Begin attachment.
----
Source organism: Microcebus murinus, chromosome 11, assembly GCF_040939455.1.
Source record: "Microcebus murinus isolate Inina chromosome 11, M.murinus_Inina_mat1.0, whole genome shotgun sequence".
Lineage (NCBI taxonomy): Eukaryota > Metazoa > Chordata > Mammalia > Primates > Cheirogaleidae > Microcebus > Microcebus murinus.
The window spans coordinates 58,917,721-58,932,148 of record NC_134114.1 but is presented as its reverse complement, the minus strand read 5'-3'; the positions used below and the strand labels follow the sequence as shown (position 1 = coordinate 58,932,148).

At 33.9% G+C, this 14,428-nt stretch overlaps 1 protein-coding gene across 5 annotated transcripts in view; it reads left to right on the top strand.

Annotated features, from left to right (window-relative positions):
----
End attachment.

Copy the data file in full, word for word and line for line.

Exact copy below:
Source organism: Microcebus murinus, chromosome 11, assembly GCF_040939455.1.
Source record: "Microcebus murinus isolate Inina chromosome 11, M.murinus_Inina_mat1.0, whole genome shotgun sequence".
Lineage (NCBI taxonomy): Eukaryota > Metazoa > Chordata > Mammalia > Primates > Cheirogaleidae > Microcebus > Microcebus murinus.
The window spans coordinates 58,917,721-58,932,148 of record NC_134114.1 but is presented as its reverse complement, the minus strand read 5'-3'; the positions used below and the strand labels follow the sequence as shown (position 1 = coordinate 58,932,148).

At 33.9% G+C, this 14,428-nt stretch overlaps 1 protein-coding gene across 5 annotated transcripts in view; it reads left to right on the top strand.

Annotated features, from left to right (window-relative positions):